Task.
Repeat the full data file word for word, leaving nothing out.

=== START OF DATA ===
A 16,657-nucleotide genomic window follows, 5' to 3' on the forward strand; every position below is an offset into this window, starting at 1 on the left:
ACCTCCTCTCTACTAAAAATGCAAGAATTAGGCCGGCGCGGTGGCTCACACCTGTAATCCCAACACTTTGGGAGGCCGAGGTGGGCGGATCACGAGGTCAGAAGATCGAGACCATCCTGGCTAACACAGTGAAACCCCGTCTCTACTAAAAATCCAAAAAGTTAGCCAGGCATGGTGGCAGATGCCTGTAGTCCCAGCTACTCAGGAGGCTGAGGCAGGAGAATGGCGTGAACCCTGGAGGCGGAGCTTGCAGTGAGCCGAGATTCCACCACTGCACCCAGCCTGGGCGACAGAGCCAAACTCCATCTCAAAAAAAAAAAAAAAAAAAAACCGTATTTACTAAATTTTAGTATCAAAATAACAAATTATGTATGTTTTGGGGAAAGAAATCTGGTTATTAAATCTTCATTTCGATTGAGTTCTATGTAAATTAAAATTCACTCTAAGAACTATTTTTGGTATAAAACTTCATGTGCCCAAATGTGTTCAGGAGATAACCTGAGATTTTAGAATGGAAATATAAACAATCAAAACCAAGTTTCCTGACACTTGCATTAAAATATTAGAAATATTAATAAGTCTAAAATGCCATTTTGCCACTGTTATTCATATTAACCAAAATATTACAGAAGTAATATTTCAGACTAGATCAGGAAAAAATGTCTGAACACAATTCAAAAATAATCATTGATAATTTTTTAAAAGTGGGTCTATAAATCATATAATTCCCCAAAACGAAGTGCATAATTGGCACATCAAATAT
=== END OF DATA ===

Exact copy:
A 16,657-nucleotide genomic window follows, 5' to 3' on the forward strand; every position below is an offset into this window, starting at 1 on the left:
ACCTCCTCTCTACTAAAAATGCAAGAATTAGGCCGGCGCGGTGGCTCACACCTGTAATCCCAACACTTTGGGAGGCCGAGGTGGGCGGATCACGAGGTCAGAAGATCGAGACCATCCTGGCTAACACAGTGAAACCCCGTCTCTACTAAAAATCCAAAAAGTTAGCCAGGCATGGTGGCAGATGCCTGTAGTCCCAGCTACTCAGGAGGCTGAGGCAGGAGAATGGCGTGAACCCTGGAGGCGGAGCTTGCAGTGAGCCGAGATTCCACCACTGCACCCAGCCTGGGCGACAGAGCCAAACTCCATCTCAAAAAAAAAAAAAAAAAAAAACCGTATTTACTAAATTTTAGTATCAAAATAACAAATTATGTATGTTTTGGGGAAAGAAATCTGGTTATTAAATCTTCATTTCGATTGAGTTCTATGTAAATTAAAATTCACTCTAAGAACTATTTTTGGTATAAAACTTCATGTGCCCAAATGTGTTCAGGAGATAACCTGAGATTTTAGAATGGAAATATAAACAATCAAAACCAAGTTTCCTGACACTTGCATTAAAATATTAGAAATATTAATAAGTCTAAAATGCCATTTTGCCACTGTTATTCATATTAACCAAAATATTACAGAAGTAATATTTCAGACTAGATCAGGAAAAAATGTCTGAACACAATTCAAAAATAATCATTGATAATTTTTTAAAAGTGGGTCTATAAATCATATAATTCCCCAAAACGAAGTGCATAATTGGCACATCAAATAT